As promised in last week’s post on Twitter’s Fiction Festival, here’s a round up of a few standouts of the online event, which finished this past Sunday.
Four things I took away from the festival, besides learning how to read from the ground up:
1. My personal favorite was Andrew Pyper’s sinister adaptation of Thomas Hardy’s classic horror novel The Turn of the Screw. Only downside, should blare a massive SPOILER ALERT banner at the top of the account page. Do not ruin this story for yourself by reading the first few tweets! Scroll straight to the bottom of “White House”, which you can read in full here. #socreepy
2. Another fantastic creative endeavor was writer Lucy Coats’ retelling of 100 myths in 100 tweets. Check out this pithy (and alliterative) summary of Odysseus’ encounter with the sirens, below:
You can find a collection of many more of her mythical re-imaginings, including the tales of Leda and the Swan and Heracles, at her twitter account here. #pervyancientgreeks
3. Elliott Holt’s mystery tale had an interesting twist to it. The story was made up of tweets from a crowd of partygoers, unambiguous as to whether what they witnessed was a suicide, an accident, or murder.
The multiple voices create an interesting, interwoven narration. Plus the self-centeredness and banality with which these characters tweet spins an interesting satire on the way we present our lives online for others’ amusement and approval. I think. Scroll down Holt’s twitter page to read this very interesting and suspenseful form of the classic murder mystery. #likecluebutbetter
4. Twit-Lit-Crit: so now that we have twitterature changing the form of storytelling, will literary criticism follow in the same vein? Carmel Doohan of Exeunt Magazine conveyed a critique of the weekend via a series of tweets, just like the authors had done themselves:
Essentially a blank page where any text or format can be uploaded, @storify makes a bricolage of social media.
On it the twitter fiction works, but when encountered on twitter itself it is frustrating; interruptions and RTs spoil the flow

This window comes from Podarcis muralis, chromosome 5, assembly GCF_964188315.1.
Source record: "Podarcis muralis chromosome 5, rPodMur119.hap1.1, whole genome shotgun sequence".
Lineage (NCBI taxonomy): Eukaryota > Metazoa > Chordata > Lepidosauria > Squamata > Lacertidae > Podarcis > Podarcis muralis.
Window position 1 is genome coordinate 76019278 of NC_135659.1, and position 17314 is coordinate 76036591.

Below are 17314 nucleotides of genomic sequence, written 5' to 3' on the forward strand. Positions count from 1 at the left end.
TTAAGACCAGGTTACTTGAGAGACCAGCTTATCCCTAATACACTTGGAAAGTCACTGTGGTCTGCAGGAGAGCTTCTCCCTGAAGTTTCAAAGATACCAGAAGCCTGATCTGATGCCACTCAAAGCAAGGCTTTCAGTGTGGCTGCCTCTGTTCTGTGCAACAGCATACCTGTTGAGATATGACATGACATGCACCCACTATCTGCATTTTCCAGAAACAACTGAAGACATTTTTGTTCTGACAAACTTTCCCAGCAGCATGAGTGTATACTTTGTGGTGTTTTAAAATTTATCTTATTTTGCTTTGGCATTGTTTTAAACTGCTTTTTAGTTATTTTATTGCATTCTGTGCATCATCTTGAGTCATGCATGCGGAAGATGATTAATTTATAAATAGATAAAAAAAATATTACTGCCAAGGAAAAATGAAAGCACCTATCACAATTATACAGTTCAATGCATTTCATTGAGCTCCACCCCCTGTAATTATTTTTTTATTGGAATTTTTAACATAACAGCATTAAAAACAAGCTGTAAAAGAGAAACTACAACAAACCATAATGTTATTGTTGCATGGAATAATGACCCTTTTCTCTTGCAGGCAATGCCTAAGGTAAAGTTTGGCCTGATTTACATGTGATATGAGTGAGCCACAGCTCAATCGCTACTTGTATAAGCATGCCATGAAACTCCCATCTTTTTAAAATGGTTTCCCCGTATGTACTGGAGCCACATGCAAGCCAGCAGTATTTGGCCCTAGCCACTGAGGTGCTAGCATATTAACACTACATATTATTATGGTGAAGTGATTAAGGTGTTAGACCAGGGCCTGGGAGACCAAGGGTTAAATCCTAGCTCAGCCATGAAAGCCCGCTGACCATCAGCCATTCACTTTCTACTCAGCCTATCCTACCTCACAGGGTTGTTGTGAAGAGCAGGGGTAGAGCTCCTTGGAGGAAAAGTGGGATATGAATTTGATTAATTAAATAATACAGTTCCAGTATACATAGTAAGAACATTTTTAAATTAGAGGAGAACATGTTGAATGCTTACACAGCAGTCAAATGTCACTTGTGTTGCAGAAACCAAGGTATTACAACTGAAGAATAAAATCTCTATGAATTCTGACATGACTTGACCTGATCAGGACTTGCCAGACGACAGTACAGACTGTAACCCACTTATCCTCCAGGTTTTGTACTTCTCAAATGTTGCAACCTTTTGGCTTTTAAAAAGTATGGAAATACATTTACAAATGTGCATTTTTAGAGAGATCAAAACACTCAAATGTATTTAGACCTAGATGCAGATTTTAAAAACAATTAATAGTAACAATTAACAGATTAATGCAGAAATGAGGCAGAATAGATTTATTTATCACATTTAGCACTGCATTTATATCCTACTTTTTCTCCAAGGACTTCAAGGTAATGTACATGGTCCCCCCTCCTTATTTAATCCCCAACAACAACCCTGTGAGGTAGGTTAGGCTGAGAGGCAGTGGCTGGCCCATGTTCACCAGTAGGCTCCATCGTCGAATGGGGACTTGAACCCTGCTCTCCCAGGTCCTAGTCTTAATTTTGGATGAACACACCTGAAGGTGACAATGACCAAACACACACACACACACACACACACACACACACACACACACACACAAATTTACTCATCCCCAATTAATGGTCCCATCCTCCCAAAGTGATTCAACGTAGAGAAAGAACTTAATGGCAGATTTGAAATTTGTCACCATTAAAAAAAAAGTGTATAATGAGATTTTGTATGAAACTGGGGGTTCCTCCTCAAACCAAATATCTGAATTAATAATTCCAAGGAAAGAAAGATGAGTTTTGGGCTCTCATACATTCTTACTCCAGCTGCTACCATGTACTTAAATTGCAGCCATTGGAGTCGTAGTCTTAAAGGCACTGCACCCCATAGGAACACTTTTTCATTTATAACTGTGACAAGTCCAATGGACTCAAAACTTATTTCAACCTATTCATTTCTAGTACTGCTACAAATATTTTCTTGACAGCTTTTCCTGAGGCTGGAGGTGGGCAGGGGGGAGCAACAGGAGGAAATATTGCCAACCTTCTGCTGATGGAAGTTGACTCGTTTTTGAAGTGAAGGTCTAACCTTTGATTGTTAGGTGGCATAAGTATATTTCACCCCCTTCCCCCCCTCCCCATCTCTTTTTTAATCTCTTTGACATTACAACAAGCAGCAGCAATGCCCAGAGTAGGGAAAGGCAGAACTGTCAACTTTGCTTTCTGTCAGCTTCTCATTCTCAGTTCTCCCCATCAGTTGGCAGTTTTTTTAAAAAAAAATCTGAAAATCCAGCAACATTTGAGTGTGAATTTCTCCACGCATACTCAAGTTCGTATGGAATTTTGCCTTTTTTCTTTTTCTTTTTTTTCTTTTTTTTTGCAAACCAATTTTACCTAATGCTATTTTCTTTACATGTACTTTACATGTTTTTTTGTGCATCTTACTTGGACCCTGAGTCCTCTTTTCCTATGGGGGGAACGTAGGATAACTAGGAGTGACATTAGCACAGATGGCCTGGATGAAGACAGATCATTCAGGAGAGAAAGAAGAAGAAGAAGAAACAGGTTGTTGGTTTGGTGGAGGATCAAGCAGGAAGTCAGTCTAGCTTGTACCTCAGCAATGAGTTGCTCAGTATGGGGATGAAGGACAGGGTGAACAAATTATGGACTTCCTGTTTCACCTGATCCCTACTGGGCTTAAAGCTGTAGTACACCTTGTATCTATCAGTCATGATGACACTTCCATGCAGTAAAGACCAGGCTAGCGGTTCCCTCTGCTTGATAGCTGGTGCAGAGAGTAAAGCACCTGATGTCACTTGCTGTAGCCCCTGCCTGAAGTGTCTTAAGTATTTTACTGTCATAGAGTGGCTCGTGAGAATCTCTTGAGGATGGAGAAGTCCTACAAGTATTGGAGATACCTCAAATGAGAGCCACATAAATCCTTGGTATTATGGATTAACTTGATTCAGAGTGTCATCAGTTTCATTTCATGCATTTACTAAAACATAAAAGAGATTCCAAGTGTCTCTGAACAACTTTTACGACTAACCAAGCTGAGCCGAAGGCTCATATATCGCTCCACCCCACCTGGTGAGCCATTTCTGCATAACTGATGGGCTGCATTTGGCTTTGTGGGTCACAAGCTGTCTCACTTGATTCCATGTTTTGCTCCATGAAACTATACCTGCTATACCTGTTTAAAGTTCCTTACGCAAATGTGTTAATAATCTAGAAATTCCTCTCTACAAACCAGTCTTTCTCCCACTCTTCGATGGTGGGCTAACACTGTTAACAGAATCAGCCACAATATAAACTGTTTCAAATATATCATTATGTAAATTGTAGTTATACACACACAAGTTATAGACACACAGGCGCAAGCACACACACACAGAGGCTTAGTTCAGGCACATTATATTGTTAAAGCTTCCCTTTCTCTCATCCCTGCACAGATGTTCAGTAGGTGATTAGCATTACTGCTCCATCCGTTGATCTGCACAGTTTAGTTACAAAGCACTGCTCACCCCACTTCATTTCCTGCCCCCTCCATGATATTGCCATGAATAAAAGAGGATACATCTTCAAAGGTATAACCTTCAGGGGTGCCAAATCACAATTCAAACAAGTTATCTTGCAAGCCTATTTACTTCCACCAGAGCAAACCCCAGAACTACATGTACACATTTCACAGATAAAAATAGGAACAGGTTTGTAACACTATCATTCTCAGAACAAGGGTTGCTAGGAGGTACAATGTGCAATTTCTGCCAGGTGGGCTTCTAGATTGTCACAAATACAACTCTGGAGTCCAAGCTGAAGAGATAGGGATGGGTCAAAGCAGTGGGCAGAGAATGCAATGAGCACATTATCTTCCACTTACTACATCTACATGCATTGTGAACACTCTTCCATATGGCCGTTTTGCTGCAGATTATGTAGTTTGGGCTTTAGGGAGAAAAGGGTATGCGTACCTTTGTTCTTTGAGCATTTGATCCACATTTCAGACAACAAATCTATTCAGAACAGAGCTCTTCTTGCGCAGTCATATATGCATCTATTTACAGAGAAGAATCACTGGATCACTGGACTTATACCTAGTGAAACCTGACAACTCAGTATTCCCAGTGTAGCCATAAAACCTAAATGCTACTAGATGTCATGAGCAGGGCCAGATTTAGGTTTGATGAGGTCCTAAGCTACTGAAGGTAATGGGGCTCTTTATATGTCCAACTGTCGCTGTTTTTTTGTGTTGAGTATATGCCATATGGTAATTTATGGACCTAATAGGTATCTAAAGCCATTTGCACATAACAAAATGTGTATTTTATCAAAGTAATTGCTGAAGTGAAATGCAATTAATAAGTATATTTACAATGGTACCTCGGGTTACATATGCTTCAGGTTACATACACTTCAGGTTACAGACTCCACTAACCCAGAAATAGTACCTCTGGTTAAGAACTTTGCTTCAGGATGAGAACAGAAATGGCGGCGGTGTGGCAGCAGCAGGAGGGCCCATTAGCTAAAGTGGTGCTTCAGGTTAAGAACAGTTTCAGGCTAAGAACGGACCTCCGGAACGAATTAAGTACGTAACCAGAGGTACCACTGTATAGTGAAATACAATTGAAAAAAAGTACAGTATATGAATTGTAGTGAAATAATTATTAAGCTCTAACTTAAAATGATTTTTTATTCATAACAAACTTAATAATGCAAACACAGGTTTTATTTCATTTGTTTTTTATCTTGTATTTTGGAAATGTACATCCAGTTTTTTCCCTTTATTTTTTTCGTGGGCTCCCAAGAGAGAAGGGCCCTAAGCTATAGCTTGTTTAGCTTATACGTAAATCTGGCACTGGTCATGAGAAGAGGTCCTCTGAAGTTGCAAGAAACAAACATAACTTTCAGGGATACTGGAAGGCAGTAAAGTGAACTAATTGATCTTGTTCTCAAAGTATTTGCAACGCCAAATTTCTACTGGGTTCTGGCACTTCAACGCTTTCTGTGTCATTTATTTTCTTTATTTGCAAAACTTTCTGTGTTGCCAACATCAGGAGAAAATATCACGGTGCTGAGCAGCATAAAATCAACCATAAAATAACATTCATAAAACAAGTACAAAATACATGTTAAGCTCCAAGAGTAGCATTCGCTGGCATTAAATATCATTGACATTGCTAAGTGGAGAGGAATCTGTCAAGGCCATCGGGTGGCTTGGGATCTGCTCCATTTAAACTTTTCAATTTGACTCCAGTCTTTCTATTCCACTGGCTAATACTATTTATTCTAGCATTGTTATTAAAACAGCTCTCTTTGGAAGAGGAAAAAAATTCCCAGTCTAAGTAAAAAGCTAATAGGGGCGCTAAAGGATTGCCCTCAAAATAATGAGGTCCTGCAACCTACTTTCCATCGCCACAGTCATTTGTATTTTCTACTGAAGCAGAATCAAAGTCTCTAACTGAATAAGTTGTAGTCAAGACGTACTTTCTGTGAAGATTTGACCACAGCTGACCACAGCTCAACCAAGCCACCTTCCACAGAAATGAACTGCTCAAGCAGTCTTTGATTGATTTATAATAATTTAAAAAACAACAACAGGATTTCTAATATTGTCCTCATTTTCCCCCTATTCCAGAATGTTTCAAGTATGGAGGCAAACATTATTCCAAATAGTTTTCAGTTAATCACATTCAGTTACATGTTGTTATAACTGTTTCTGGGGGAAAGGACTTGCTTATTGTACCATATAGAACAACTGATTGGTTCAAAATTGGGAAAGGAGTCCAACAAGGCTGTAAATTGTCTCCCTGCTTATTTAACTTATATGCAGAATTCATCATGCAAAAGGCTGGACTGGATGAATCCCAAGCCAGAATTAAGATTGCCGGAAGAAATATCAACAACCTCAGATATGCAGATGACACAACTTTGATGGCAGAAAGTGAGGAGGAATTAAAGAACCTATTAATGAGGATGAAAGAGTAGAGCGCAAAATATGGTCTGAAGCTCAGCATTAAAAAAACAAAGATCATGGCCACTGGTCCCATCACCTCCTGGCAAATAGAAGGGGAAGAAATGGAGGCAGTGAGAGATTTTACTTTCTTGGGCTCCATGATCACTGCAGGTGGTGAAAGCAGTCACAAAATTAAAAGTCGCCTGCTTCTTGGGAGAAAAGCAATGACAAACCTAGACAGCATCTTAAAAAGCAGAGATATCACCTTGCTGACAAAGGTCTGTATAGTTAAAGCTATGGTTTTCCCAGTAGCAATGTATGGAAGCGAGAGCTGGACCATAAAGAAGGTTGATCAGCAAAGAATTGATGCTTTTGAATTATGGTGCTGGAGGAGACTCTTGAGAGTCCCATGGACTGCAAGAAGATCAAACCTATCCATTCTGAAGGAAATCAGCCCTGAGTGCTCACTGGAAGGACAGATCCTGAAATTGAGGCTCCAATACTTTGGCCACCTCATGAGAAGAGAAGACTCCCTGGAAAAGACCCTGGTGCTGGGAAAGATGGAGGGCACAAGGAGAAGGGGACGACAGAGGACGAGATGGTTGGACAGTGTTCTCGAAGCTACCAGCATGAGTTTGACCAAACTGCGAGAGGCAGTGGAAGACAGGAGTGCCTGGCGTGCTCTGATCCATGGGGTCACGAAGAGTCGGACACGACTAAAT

Yet there is something very modernist about it- interruptions incorporated into the fiction; remaining true to the fragmentation of reality
Even the Guardian jumped into the fray, doling out self-effacing reviews in under 140 characters.
It makes me wonder, like Doohan asks, “will the twitter essay forever change the face of criticism? Answers on a postcard.”
Did you have time to check out the Twitter Fiction Festival? If so, what were your take-aways?
My childhood would have been so barren were it not for the words of Roald Dahl, and, of course, the whimsical scribbles by Quentin Blake that always accompanied them. The BFG, The Witches, George’s Marvelous Medicine, Matilda… I, like children generations before and after me, devoured these stories, more ravenous than Augustus Gloop at a certain chocolate factory. Inevitably, Dahl became my very first favorite author. Today, on what would have marked this exceptional man’s 96th birthday, a look back at the gifts he left to children’s and adult’s literature alike, through the eyes of one who read them…
When I first discovered Roald Dahl’s stories, I knew only of his illustrated children’s books. Even in that genre, his imagination was unparalleled; I pored over tales of a friendly giant, an enormous peach, a magical spell that makes tortoises grow, and a marvelous medicine. They were like nursery rhymes and fairy tales, only better–the kind where the wicked stepsisters would have their feet lopped off before being squeezed into the glass slipper, or where Little Red turns out to be a carnivorous villainess, whipping the wolf into a fur coat faster than the glint off a big bad tooth. The proper kind.